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The Indonesian Peat Prize competition has been organised to find and establish a national standard for mapping the country’s peat most efficiently
Peat, a deposit of dead plant material, is often an early stage in coal formation, which helps explain why it burns so readily – and emits greenhouse gases so prolifically – when dried.
The competition will establish a national standard for mapping peatland extent and thickness, a process deemed essential to stopping the annual forest and peat fires.
Last dry season, an area the size of Rwanda was burned, afflicted half a million people with respiratory problems, pumped an enormous amount of carbon into the atmosphere and cost Indonesia US$16bn, according to government and World Bank figures.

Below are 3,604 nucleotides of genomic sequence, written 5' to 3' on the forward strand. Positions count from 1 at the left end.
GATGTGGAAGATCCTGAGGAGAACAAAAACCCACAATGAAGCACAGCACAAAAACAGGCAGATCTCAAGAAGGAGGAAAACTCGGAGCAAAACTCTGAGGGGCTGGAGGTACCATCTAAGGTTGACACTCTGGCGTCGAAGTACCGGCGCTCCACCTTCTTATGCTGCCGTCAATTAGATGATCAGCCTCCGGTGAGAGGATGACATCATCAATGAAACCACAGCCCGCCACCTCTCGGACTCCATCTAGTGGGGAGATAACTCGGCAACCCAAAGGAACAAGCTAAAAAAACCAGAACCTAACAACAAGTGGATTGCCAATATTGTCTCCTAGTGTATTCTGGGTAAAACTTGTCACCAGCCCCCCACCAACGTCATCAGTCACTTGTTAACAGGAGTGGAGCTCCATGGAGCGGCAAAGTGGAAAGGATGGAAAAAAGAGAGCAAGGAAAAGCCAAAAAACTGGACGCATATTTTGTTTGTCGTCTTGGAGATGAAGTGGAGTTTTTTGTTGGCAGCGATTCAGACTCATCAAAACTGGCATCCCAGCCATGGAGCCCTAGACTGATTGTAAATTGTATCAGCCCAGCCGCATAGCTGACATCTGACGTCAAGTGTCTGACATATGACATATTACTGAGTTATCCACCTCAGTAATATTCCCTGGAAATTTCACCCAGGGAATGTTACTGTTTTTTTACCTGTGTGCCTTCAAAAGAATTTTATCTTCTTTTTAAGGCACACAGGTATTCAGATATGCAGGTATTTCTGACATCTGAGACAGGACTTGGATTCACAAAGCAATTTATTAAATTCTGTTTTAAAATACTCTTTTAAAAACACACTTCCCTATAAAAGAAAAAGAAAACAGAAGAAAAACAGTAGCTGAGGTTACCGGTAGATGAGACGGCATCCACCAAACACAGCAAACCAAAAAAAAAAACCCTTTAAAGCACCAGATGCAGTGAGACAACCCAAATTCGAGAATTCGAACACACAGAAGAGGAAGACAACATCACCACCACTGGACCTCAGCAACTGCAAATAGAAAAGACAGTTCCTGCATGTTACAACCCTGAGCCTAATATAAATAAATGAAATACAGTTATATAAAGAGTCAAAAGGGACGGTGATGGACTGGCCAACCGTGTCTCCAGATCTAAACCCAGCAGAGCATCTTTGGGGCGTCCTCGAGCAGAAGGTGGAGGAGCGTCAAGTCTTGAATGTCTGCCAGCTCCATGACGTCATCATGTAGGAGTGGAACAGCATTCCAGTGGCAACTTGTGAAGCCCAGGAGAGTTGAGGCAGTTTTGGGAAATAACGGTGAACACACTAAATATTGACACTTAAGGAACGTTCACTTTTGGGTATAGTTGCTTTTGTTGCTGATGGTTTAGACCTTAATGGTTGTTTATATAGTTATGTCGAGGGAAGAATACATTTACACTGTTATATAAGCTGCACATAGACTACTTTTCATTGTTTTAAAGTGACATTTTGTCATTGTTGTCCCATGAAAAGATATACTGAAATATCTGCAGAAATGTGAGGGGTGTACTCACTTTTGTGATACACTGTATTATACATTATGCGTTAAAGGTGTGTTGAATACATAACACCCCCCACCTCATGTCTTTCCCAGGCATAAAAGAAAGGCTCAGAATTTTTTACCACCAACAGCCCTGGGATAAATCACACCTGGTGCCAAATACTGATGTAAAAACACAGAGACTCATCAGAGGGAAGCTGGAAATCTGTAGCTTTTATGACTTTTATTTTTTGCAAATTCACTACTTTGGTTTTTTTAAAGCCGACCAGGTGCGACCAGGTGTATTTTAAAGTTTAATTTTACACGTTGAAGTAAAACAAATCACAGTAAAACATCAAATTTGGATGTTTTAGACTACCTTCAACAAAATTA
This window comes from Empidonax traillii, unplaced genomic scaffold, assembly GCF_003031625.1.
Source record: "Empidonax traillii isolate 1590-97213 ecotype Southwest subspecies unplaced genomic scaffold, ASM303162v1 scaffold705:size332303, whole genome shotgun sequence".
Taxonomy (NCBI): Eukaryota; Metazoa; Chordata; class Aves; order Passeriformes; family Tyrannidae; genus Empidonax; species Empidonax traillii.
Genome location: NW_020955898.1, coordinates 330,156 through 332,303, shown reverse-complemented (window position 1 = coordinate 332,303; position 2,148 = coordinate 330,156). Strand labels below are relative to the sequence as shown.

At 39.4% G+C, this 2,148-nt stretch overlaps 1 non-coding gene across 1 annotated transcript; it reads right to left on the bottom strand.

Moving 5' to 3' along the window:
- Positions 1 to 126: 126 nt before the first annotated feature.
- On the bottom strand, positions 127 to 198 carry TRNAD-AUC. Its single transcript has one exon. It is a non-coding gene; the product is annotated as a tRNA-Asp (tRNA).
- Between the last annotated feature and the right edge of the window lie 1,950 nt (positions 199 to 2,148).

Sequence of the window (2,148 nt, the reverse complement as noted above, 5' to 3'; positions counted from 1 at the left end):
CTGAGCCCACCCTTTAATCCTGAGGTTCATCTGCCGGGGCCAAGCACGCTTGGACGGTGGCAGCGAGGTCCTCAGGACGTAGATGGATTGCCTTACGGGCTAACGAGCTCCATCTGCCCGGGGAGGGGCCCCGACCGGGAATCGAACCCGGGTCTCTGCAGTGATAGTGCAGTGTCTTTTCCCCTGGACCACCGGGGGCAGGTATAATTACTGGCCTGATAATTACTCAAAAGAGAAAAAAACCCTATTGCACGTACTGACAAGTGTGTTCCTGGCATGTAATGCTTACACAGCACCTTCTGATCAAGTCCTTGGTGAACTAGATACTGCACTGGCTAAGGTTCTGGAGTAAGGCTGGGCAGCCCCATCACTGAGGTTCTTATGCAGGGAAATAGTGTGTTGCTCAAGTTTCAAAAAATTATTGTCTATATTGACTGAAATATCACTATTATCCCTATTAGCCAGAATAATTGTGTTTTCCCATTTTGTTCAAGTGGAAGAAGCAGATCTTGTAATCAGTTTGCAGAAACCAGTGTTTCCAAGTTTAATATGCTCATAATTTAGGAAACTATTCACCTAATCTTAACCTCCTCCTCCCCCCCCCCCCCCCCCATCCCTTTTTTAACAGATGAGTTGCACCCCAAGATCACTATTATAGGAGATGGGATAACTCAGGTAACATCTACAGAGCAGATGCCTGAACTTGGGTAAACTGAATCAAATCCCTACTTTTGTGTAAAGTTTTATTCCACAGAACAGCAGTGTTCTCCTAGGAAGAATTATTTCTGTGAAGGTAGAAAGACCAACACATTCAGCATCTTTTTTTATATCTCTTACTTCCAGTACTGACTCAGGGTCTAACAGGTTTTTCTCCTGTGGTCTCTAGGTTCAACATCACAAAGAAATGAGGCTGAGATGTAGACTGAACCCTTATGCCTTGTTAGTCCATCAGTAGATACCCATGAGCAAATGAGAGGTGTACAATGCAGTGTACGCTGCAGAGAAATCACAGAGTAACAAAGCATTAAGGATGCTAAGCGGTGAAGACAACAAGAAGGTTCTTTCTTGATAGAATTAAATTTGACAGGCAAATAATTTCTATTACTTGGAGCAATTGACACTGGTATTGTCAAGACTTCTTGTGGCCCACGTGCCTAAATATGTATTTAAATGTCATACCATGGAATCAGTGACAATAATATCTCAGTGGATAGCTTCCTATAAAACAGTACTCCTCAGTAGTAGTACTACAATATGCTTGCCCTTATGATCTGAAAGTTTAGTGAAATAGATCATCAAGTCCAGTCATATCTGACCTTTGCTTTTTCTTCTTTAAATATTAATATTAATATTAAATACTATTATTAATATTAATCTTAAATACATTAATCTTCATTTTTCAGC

The competition’s goal is to identify ‘the most useful technology and methodology’ for mapping peat, which the government will ostensibly turn toward creating a more precise reference that everyone can agree on.
“We’re looking for a method that’s fast, accurate and affordable,” BIG chief Priyo Kardono said at the competition’s launch.
Proposals are due on 11 May and entrants are required to either be Indonesian or have a local partner.
The competition is hosted by Indonesia’s geospatial agency, BIG, and funded by the Packard Foundation.